“She sat down at the piano and played for two hours and a half, some of the most admired Italian arias. She was delighted at the charmed attention exhibited by the illustrious red man, who neither moved or uttered a syllable, and on finishing looked around for his applause, but found him fast asleep as a church.”

As enlightening and entertaining as these stories may be, artist Robert Matthew Sully, a native of Petersburg, Virginia, and the nephew of the renowned portrait painter Thomas Sully, produced more lasting impressions of the Native Americans at Fort Monroe.

The younger Sully, age 30 at the time, painted several portraits of Black Hawk,his son, Loud Thunder, and White Cloud, a Sauk medicine man. Today these paintings hang in respected museums across the country. However, some have criticized the portraits for both what they present and why they were painted.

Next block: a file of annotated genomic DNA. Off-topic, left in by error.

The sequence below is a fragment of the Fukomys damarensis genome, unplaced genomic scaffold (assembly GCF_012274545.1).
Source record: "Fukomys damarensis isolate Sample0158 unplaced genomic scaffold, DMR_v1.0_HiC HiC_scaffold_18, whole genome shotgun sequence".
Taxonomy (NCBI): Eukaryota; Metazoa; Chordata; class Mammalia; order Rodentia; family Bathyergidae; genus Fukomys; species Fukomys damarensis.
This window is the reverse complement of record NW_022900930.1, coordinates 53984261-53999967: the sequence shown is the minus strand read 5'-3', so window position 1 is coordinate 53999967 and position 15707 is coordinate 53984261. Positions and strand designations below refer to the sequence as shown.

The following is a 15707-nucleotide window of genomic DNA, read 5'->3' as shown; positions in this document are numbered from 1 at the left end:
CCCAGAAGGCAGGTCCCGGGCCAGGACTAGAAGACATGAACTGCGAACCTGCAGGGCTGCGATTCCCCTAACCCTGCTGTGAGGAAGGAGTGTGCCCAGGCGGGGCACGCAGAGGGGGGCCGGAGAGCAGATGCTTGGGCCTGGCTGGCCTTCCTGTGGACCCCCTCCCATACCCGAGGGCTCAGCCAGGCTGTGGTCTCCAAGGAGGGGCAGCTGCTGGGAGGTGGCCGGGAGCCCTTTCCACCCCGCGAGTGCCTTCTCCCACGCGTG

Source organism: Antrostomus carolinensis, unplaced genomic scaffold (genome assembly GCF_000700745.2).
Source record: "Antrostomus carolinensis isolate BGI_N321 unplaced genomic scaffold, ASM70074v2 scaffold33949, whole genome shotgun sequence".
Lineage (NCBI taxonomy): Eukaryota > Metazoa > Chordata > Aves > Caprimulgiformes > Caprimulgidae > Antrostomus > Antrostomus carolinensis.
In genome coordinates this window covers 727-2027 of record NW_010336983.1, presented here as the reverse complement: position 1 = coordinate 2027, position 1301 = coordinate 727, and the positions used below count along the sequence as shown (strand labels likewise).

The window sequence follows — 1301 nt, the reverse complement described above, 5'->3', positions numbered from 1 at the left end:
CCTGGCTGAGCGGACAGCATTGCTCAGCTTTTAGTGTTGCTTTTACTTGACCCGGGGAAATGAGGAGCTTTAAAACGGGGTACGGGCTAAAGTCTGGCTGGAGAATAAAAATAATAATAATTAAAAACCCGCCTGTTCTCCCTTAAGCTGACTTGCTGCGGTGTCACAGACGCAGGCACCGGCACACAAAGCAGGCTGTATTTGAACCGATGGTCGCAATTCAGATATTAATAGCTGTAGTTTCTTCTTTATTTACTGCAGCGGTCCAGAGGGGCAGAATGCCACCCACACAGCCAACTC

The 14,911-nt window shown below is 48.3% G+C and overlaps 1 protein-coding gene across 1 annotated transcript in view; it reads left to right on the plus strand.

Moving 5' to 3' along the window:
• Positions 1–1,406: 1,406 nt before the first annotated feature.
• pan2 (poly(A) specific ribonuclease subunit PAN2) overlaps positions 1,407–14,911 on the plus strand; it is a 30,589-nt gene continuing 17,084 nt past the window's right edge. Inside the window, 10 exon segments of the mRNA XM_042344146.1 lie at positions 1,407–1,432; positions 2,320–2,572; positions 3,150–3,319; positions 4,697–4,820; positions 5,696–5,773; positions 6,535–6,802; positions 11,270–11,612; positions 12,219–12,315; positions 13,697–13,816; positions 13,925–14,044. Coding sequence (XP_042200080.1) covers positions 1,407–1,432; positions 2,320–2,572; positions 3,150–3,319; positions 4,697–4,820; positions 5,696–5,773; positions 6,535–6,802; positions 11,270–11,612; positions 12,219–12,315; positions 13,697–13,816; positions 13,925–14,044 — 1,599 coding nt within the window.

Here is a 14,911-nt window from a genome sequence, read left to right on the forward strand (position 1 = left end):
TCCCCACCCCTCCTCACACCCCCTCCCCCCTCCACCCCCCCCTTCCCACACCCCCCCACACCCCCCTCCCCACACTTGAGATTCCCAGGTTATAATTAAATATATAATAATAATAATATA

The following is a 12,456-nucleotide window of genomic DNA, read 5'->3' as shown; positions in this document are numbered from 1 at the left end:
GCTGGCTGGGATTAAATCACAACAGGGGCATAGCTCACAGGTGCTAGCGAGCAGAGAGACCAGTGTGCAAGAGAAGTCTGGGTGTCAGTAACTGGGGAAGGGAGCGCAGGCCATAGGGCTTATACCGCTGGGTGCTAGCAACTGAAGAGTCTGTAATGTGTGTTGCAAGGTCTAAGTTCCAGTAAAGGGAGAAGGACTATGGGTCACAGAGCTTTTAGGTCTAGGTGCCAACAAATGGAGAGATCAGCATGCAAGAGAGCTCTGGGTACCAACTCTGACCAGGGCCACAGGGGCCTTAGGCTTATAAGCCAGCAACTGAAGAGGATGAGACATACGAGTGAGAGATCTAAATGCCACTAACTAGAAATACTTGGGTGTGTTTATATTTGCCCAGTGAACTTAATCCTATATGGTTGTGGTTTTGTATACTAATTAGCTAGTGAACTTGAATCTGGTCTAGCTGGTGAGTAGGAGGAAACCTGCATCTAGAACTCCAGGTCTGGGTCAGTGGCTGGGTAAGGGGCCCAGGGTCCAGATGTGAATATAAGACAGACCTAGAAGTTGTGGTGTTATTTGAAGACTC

Critics said Sully failed to “capture the image of the Noble Savage.” They pointed to fellow artist George Catlin, whose extensive sketches, including Black Hawk and others while they were at Jefferson Barracks, portray a more “realistic” image of Native Americans in their natural habitat and dress.

As to intent, it has been suggested Sully was part of the government’s “propaganda” plan designed to show Black Hawk’s transformation from “savage” to “civilized man.” They point as proof to the fact that the Army gave Sully free room and board while he worked at the post.

Regardless of intent or motivation, Robert Sully (1803-1865) left future generations detailed images of a man who is recognized today as a major figure in American history, by both Native Americans and those who attempted to eradicate them from the country.

Several of Sully’s portraits of the Native Americans, as well as a sketch done by George Catlin during Black Hawk’s imprisonment at Jefferson Barracks in Missouri can be found at
http://digicoll.library.wisc.edu/cgi-bin/wiacrev/wiacrev-idx?type=HTML&rgn=DIV1&byte=426050&q1=&q2=&q3=